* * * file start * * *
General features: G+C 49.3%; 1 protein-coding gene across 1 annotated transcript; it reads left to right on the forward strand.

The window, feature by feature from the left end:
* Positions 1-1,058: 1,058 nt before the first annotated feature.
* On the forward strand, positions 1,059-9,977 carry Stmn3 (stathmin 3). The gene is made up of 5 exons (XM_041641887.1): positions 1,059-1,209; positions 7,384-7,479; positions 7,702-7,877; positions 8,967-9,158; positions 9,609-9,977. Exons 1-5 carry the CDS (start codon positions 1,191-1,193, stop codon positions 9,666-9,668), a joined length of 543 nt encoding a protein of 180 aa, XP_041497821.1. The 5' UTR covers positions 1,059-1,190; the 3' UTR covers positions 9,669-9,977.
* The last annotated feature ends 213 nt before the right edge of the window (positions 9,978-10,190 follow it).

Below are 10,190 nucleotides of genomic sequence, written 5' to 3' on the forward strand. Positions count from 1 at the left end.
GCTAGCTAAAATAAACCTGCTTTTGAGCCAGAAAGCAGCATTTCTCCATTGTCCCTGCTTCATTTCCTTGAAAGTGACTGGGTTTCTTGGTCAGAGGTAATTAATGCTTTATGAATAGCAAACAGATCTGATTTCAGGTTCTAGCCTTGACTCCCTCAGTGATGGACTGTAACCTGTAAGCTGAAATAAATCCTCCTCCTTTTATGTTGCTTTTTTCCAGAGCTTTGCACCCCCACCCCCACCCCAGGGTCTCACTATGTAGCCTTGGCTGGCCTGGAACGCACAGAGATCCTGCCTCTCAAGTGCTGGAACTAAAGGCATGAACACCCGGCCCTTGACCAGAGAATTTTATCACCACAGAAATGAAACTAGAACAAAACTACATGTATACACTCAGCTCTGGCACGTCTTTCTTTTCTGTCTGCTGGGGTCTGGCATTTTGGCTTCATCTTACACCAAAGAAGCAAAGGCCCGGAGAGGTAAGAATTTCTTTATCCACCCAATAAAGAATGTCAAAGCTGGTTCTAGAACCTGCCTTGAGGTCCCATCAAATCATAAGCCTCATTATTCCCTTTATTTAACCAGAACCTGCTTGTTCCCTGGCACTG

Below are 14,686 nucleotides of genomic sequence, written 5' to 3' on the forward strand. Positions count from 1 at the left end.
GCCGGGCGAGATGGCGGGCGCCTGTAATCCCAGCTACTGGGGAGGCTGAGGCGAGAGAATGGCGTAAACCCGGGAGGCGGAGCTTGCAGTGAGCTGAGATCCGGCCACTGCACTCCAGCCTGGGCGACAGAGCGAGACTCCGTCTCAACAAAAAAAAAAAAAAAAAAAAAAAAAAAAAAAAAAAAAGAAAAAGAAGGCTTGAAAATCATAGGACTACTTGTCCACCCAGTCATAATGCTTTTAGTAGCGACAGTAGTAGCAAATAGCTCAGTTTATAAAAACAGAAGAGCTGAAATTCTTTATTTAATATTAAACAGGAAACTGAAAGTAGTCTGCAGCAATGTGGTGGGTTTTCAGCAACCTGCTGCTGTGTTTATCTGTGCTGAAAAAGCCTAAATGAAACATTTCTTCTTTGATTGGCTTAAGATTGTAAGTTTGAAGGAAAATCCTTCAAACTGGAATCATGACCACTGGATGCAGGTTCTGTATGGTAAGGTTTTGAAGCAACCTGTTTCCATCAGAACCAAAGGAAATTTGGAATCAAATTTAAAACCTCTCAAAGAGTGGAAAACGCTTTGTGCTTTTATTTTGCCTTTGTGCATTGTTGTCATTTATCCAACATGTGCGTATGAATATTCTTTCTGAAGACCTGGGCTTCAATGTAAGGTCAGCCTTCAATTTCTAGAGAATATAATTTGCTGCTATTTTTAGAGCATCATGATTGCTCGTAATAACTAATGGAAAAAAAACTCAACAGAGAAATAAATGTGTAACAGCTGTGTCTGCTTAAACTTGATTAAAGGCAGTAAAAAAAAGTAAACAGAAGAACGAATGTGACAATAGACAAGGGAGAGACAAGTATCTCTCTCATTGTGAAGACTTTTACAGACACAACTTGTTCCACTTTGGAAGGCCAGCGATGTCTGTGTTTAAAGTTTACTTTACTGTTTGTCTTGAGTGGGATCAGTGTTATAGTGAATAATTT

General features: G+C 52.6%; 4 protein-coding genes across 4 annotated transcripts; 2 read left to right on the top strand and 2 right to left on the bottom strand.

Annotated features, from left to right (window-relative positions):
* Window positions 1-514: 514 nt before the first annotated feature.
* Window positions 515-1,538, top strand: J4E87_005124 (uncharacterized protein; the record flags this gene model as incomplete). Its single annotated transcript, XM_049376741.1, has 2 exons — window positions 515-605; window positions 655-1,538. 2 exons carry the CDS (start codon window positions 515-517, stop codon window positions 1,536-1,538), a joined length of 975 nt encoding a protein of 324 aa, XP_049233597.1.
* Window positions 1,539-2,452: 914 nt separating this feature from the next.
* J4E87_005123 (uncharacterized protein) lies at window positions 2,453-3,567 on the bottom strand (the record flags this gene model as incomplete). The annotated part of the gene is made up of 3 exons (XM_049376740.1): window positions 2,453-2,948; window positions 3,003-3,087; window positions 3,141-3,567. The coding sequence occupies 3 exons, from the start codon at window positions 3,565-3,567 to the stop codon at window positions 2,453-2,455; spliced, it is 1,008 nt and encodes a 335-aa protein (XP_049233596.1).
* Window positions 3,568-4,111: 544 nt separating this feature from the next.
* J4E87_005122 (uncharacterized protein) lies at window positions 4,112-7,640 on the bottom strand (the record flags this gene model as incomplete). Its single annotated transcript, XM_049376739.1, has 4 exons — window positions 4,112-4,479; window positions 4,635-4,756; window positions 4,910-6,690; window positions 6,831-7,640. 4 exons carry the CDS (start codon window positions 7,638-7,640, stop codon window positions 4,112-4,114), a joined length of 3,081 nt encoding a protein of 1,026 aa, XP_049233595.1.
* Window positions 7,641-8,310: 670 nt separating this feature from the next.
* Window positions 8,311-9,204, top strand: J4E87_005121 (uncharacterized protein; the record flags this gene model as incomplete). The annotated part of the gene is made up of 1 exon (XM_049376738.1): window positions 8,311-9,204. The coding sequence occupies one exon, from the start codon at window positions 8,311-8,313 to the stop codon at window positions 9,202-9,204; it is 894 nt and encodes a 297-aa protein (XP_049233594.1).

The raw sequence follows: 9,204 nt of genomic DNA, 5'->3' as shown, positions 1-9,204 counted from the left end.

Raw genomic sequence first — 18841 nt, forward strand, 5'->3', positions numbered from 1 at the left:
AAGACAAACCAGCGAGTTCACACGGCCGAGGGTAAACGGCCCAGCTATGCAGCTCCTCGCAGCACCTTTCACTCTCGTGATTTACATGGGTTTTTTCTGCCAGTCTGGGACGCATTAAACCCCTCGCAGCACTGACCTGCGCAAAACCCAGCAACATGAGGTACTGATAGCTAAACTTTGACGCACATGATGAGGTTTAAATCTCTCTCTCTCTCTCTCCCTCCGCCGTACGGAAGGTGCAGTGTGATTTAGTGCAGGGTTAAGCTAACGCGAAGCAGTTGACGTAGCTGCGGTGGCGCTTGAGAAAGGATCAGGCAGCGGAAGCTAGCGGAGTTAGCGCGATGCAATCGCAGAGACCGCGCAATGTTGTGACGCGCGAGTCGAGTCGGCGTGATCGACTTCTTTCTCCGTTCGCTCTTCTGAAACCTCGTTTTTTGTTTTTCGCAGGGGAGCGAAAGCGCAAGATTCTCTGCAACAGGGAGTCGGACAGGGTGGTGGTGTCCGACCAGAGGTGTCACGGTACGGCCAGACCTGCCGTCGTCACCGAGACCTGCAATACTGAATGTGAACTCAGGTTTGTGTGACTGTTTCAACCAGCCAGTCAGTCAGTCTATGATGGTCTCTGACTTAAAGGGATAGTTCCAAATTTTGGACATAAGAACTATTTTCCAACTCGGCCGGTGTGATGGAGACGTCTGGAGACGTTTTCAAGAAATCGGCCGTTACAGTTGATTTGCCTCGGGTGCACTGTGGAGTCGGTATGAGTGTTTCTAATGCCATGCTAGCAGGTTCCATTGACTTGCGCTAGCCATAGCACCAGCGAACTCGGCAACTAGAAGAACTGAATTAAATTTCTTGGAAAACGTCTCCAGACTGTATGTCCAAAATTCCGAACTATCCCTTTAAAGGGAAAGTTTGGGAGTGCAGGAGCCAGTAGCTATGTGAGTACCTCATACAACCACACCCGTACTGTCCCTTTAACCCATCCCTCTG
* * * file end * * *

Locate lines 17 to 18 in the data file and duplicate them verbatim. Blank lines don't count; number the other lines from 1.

* J4E87_005122 (uncharacterized protein) lies at window positions 4,112-7,640 on the bottom strand (the record flags this gene model as incomplete). Its single annotated transcript, XM_049376739.1, has 4 exons — window positions 4,112-4,479; window positions 4,635-4,756; window positions 4,910-6,690; window positions 6,831-7,640. 4 exons carry the CDS (start codon window positions 7,638-7,640, stop codon window positions 4,112-4,114), a joined length of 3,081 nt encoding a protein of 1,026 aa, XP_049233595.1.
* Window positions 7,641-8,310: 670 nt separating this feature from the next.